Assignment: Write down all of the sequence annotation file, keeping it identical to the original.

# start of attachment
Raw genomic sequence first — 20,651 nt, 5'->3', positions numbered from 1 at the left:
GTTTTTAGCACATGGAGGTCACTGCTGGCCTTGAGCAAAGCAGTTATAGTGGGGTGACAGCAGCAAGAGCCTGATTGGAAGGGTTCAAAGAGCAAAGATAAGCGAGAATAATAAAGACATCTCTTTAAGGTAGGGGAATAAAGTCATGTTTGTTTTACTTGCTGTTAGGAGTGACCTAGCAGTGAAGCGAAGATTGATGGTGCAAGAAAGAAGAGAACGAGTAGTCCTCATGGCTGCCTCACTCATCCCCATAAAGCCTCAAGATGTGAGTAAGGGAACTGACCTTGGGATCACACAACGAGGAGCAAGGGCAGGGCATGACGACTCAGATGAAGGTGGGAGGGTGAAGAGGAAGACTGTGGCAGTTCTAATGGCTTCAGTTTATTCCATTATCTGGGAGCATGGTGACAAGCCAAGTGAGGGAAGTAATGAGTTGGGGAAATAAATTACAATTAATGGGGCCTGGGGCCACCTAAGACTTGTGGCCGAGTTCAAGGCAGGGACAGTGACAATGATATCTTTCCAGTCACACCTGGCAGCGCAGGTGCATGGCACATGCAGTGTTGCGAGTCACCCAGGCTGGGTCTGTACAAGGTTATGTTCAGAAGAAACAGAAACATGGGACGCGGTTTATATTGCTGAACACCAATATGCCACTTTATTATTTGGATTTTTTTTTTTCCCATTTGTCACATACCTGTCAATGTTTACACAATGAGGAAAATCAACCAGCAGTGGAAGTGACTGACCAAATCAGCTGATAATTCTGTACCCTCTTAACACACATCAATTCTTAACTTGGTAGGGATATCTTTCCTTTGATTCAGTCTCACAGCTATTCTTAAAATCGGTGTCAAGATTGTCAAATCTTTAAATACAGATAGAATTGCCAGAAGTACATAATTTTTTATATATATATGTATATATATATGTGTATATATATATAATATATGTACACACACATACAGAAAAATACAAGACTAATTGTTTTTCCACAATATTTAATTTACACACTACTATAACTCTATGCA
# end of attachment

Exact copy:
Raw genomic sequence first — 20,651 nt, 5'->3', positions numbered from 1 at the left:
GTTTTTAGCACATGGAGGTCACTGCTGGCCTTGAGCAAAGCAGTTATAGTGGGGTGACAGCAGCAAGAGCCTGATTGGAAGGGTTCAAAGAGCAAAGATAAGCGAGAATAATAAAGACATCTCTTTAAGGTAGGGGAATAAAGTCATGTTTGTTTTACTTGCTGTTAGGAGTGACCTAGCAGTGAAGCGAAGATTGATGGTGCAAGAAAGAAGAGAACGAGTAGTCCTCATGGCTGCCTCACTCATCCCCATAAAGCCTCAAGATGTGAGTAAGGGAACTGACCTTGGGATCACACAACGAGGAGCAAGGGCAGGGCATGACGACTCAGATGAAGGTGGGAGGGTGAAGAGGAAGACTGTGGCAGTTCTAATGGCTTCAGTTTATTCCATTATCTGGGAGCATGGTGACAAGCCAAGTGAGGGAAGTAATGAGTTGGGGAAATAAATTACAATTAATGGGGCCTGGGGCCACCTAAGACTTGTGGCCGAGTTCAAGGCAGGGACAGTGACAATGATATCTTTCCAGTCACACCTGGCAGCGCAGGTGCATGGCACATGCAGTGTTGCGAGTCACCCAGGCTGGGTCTGTACAAGGTTATGTTCAGAAGAAACAGAAACATGGGACGCGGTTTATATTGCTGAACACCAATATGCCACTTTATTATTTGGATTTTTTTTTTTCCCATTTGTCACATACCTGTCAATGTTTACACAATGAGGAAAATCAACCAGCAGTGGAAGTGACTGACCAAATCAGCTGATAATTCTGTACCCTCTTAACACACATCAATTCTTAACTTGGTAGGGATATCTTTCCTTTGATTCAGTCTCACAGCTATTCTTAAAATCGGTGTCAAGATTGTCAAATCTTTAAATACAGATAGAATTGCCAGAAGTACATAATTTTTTATATATATATGTATATATATATGTGTATATATATATAATATATGTACACACACATACAGAAAAATACAAGACTAATTGTTTTTCCACAATATTTAATTTACACACTACTATAACTCTATGCA